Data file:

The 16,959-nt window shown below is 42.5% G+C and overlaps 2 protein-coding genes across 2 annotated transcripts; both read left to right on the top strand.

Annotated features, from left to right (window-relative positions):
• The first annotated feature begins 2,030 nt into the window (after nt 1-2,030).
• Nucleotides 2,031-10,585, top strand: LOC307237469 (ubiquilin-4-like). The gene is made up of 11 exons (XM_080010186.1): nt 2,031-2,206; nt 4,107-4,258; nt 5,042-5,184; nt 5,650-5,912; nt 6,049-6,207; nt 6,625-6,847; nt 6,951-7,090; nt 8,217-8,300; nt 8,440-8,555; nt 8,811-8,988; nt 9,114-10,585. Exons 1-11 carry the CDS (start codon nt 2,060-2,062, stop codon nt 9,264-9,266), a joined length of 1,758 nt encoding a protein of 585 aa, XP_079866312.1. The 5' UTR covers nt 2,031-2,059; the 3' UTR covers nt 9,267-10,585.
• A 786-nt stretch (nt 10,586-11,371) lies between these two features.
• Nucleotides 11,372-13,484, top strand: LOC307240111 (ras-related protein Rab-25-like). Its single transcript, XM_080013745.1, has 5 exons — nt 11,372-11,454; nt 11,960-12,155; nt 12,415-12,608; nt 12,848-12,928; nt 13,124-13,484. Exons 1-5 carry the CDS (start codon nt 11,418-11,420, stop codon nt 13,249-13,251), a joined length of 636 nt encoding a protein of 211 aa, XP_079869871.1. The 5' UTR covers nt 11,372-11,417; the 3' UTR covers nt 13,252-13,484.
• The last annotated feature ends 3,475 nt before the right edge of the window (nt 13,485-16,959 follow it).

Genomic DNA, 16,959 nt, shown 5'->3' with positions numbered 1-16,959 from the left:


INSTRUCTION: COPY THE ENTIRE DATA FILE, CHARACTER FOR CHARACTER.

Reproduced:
The 16,959-nt window shown below is 42.5% G+C and overlaps 2 protein-coding genes across 2 annotated transcripts; both read left to right on the top strand.

Annotated features, from left to right (window-relative positions):
• The first annotated feature begins 2,030 nt into the window (after nt 1-2,030).
• Nucleotides 2,031-10,585, top strand: LOC307237469 (ubiquilin-4-like). The gene is made up of 11 exons (XM_080010186.1): nt 2,031-2,206; nt 4,107-4,258; nt 5,042-5,184; nt 5,650-5,912; nt 6,049-6,207; nt 6,625-6,847; nt 6,951-7,090; nt 8,217-8,300; nt 8,440-8,555; nt 8,811-8,988; nt 9,114-10,585. Exons 1-11 carry the CDS (start codon nt 2,060-2,062, stop codon nt 9,264-9,266), a joined length of 1,758 nt encoding a protein of 585 aa, XP_079866312.1. The 5' UTR covers nt 2,031-2,059; the 3' UTR covers nt 9,267-10,585.
• A 786-nt stretch (nt 10,586-11,371) lies between these two features.
• Nucleotides 11,372-13,484, top strand: LOC307240111 (ras-related protein Rab-25-like). Its single transcript, XM_080013745.1, has 5 exons — nt 11,372-11,454; nt 11,960-12,155; nt 12,415-12,608; nt 12,848-12,928; nt 13,124-13,484. Exons 1-5 carry the CDS (start codon nt 11,418-11,420, stop codon nt 13,249-13,251), a joined length of 636 nt encoding a protein of 211 aa, XP_079869871.1. The 5' UTR covers nt 11,372-11,417; the 3' UTR covers nt 13,252-13,484.
• The last annotated feature ends 3,475 nt before the right edge of the window (nt 13,485-16,959 follow it).

Genomic DNA, 16,959 nt, shown 5'->3' with positions numbered 1-16,959 from the left: